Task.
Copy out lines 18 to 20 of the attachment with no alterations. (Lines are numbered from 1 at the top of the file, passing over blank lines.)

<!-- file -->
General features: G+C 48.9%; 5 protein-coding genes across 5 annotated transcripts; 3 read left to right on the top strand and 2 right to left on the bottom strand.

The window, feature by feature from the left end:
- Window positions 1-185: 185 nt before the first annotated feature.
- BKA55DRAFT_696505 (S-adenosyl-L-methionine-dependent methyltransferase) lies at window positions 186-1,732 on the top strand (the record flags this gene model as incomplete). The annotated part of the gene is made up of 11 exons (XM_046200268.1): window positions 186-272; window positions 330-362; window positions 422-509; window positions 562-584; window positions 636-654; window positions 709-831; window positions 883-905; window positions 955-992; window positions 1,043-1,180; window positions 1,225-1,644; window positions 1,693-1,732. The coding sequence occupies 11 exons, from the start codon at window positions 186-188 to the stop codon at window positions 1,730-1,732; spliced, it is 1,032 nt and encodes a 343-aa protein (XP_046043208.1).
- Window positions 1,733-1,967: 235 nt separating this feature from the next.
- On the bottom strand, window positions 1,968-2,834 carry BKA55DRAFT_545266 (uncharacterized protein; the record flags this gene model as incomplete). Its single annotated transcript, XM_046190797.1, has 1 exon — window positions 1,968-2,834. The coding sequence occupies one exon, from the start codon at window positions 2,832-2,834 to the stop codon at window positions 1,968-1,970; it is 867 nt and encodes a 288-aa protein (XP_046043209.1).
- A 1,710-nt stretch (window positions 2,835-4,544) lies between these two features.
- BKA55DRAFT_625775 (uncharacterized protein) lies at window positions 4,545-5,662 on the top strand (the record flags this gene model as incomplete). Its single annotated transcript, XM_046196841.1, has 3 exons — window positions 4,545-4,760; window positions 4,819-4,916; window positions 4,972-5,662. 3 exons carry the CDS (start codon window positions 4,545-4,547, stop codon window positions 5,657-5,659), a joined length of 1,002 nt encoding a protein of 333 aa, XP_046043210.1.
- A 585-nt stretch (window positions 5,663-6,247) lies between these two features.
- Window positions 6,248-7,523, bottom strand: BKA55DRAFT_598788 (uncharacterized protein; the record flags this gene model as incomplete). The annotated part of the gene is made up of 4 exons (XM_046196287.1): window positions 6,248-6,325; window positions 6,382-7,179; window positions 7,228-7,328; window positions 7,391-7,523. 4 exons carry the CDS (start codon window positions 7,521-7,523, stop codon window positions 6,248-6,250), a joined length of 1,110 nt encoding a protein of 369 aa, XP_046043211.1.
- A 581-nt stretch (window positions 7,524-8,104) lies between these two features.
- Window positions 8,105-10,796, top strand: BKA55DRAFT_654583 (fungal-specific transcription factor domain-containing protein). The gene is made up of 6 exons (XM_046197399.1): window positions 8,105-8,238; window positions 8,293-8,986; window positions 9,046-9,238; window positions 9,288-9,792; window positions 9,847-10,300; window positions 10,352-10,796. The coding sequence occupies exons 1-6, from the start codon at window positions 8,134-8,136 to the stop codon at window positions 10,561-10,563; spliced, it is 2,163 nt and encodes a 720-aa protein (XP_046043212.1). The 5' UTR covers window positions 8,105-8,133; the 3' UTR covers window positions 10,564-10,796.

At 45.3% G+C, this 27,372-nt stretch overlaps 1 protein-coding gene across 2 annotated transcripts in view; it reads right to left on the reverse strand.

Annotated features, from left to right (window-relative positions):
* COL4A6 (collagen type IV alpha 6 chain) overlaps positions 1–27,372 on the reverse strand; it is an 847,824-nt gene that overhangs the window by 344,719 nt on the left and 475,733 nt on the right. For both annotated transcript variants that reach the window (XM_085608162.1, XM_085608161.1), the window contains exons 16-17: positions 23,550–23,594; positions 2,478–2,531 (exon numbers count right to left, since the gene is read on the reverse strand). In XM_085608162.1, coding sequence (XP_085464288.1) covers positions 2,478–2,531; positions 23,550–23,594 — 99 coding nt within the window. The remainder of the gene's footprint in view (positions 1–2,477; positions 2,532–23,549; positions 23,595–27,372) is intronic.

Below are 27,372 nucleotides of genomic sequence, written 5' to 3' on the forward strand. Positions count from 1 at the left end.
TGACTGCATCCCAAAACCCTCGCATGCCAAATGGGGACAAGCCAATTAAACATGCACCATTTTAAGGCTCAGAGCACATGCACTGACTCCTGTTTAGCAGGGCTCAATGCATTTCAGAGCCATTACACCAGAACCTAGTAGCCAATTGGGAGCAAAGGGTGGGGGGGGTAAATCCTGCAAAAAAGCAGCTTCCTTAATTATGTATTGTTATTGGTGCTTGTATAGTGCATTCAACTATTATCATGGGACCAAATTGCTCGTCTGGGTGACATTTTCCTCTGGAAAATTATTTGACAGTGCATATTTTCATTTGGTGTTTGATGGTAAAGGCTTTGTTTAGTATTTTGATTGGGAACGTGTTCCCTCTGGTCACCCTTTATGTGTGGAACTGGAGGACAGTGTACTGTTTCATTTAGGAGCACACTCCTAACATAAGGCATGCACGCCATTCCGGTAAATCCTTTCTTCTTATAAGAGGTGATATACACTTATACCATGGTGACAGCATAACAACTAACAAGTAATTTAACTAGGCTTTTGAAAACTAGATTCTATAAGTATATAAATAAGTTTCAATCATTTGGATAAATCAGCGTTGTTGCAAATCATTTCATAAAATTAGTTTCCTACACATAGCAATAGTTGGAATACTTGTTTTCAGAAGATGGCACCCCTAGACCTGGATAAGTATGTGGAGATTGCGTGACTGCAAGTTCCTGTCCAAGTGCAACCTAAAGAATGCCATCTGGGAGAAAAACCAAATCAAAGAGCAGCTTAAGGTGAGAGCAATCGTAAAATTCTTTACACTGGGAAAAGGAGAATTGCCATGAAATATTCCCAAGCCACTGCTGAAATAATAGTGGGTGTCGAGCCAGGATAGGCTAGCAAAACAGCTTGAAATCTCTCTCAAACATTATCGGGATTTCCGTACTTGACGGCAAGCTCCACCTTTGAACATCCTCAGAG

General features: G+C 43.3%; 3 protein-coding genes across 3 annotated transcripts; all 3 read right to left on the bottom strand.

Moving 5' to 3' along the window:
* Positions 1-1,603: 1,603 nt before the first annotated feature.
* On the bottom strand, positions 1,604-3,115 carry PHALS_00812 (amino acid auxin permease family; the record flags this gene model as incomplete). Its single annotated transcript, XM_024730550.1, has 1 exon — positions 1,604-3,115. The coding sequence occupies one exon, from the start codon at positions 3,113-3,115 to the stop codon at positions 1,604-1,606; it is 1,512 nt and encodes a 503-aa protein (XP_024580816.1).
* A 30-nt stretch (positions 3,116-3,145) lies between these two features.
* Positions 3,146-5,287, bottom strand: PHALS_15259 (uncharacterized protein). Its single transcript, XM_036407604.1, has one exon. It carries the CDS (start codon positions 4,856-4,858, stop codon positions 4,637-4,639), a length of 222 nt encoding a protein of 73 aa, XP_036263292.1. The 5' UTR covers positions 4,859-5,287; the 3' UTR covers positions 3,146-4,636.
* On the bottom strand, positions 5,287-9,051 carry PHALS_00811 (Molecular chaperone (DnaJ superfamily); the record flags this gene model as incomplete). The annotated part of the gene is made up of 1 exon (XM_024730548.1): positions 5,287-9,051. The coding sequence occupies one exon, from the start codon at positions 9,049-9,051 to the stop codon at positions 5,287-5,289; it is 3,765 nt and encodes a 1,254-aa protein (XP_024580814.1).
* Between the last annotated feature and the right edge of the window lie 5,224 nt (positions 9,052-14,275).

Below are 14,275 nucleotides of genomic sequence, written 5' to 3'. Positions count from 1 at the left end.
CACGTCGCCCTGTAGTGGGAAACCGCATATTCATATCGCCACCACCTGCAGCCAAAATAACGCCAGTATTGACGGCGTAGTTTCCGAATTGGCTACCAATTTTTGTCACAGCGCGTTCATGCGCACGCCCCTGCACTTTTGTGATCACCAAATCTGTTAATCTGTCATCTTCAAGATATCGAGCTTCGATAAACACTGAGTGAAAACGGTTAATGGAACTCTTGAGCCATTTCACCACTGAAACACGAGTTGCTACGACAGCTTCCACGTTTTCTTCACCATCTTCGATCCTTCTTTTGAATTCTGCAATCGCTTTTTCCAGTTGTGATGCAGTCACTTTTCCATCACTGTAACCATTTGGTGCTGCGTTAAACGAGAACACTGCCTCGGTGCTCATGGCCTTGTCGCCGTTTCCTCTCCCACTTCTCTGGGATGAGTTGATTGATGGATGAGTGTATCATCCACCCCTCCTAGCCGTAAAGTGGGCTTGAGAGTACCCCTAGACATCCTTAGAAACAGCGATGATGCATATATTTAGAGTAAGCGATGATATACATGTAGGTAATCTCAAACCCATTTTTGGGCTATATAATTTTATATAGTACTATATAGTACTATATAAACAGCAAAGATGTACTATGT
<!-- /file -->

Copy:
General features: G+C 43.3%; 3 protein-coding genes across 3 annotated transcripts; all 3 read right to left on the bottom strand.

Moving 5' to 3' along the window:
* Positions 1-1,603: 1,603 nt before the first annotated feature.